12 years in the making and featuring the use of multiple animation styles – from beautiful paper-cut outs to simple black on white cel hand drawn to crude model stop motion – Consuming Spirits is a creaky, sometimes frustrating elegy for family, community, and the unspoken bonds that create such.
Following three lonely individuals all involved with the local paper of a small, decaying town, Consuming Spirits spends its first hour and a half floating around a shapeless series of tragedies. It opens with a nun being hit by a school bus and getting left in the woods. From there, characters and miseries drift across the screen, seemingly without purpose and sometimes explanation. It’s compelling by virtue of the sheer strangeness of it all, the animation giving the plights weight when the writing does not. But it still feels like a big pile of nothing for a long while.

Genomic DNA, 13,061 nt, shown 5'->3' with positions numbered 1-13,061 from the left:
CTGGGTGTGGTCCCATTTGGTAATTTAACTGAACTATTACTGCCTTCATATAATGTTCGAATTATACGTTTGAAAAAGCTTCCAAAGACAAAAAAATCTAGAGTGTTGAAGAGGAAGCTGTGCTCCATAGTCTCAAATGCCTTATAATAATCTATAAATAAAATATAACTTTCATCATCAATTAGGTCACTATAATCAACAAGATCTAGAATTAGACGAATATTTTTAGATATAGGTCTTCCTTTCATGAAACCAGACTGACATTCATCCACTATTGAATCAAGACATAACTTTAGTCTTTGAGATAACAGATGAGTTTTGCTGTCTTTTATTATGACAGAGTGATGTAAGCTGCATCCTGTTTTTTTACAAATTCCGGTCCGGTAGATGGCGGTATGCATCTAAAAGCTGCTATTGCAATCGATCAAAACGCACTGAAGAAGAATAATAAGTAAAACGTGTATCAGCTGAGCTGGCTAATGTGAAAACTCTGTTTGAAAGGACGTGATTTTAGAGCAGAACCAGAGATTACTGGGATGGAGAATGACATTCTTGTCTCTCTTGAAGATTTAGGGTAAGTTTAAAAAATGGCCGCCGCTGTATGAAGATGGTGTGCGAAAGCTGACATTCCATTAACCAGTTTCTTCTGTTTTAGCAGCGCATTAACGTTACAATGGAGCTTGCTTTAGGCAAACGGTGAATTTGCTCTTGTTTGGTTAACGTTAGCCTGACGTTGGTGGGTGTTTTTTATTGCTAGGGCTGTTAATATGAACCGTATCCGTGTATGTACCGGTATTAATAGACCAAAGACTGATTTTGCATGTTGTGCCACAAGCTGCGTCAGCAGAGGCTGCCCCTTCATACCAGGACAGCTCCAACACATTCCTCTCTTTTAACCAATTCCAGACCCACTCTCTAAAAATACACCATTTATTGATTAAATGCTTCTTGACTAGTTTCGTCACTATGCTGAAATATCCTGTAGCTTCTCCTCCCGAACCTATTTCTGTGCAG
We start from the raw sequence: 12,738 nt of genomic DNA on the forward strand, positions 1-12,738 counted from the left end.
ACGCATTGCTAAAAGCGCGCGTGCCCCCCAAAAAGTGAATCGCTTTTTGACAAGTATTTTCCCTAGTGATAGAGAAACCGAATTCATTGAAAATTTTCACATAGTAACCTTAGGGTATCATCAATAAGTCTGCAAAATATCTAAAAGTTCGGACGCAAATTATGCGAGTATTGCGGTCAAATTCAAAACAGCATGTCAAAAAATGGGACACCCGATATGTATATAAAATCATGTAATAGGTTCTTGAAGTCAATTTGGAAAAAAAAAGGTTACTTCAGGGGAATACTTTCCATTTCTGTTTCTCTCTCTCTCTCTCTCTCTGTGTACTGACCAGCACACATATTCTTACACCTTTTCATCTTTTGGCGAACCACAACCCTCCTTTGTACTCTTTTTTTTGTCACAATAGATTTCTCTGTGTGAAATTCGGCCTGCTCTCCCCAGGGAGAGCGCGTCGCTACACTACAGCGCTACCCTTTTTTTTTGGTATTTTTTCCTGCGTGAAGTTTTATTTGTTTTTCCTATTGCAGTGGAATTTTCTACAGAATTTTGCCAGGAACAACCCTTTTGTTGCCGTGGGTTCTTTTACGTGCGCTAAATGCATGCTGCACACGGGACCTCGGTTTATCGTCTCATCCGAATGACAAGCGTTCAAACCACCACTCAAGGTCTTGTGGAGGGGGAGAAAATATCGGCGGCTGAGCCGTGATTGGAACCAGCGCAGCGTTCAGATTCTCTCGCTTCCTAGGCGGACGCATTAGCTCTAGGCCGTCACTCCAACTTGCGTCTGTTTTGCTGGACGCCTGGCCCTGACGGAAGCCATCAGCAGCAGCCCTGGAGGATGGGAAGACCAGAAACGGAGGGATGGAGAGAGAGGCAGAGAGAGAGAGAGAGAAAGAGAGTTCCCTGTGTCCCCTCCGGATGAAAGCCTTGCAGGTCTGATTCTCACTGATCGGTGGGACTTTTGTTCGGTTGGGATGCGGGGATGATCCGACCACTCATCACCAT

And then, in the last half hour, writer/director/a ton of things pulls it all together and gives meaning to the bloated morass behind it. Over the course of those final minutes, the pain and heartbreak finds truth in its connections, and Consuming Spirits becomes a ghost story where the spirits (that punny title is really not great) are just the memories of people moved on.